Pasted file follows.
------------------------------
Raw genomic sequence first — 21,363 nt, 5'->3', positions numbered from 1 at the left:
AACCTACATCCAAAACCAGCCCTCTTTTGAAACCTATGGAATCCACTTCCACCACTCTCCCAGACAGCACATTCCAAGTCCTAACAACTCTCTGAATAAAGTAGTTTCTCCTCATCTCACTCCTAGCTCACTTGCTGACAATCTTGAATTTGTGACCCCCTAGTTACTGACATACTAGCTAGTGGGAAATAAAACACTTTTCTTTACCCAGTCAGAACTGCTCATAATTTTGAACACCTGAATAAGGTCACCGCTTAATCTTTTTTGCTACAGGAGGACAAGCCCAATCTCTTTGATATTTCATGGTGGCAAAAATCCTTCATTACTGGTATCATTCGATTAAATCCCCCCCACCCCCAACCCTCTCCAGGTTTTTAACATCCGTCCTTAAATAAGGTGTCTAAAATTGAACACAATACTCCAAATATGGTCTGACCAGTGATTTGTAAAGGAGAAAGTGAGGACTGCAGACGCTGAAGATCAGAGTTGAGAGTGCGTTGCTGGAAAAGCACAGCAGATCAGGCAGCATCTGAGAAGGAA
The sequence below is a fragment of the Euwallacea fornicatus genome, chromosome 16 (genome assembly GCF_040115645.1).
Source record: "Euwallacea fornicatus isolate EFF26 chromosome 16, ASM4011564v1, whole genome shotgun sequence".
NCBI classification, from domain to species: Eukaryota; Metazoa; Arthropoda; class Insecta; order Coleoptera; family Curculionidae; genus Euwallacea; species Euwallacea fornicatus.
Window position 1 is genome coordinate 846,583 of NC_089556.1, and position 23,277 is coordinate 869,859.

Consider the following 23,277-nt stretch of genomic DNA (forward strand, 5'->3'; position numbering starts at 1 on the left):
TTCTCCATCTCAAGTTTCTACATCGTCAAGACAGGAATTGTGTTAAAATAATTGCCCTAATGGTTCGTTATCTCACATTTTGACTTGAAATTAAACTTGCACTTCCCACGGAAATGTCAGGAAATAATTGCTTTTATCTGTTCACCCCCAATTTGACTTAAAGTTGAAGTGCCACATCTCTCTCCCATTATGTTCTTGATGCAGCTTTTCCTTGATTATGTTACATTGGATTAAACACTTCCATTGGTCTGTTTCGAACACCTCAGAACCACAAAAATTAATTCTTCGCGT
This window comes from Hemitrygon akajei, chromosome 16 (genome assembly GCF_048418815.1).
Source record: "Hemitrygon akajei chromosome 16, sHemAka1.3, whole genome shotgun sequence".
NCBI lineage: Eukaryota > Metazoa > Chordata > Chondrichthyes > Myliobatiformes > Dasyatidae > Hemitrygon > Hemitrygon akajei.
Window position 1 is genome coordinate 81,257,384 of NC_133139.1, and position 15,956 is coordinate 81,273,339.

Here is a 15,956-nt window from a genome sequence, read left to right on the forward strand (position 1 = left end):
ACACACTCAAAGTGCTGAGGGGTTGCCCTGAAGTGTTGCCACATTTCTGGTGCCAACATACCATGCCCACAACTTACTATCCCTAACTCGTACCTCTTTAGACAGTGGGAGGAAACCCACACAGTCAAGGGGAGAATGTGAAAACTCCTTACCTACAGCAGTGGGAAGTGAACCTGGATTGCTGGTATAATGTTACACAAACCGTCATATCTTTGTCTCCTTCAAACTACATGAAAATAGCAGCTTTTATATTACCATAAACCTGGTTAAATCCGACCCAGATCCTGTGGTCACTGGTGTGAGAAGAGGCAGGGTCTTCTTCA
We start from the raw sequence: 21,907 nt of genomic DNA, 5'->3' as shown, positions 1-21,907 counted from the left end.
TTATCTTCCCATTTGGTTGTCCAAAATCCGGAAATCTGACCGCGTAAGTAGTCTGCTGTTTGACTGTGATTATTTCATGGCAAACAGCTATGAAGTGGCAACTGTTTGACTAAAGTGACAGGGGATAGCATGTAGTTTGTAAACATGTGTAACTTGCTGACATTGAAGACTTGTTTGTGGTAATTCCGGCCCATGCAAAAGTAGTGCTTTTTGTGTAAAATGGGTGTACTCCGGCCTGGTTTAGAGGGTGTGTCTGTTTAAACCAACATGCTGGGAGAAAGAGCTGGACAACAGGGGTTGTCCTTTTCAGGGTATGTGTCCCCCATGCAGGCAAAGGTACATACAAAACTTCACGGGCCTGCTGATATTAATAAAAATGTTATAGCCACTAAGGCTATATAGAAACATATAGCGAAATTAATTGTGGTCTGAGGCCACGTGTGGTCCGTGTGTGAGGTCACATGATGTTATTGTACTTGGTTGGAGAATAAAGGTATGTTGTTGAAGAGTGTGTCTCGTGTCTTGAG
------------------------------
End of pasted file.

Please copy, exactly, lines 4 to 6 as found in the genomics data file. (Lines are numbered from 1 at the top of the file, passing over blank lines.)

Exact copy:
Source record: "Euwallacea fornicatus isolate EFF26 chromosome 16, ASM4011564v1, whole genome shotgun sequence".
NCBI classification, from domain to species: Eukaryota; Metazoa; Arthropoda; class Insecta; order Coleoptera; family Curculionidae; genus Euwallacea; species Euwallacea fornicatus.
Window position 1 is genome coordinate 846,583 of NC_089556.1, and position 23,277 is coordinate 869,859.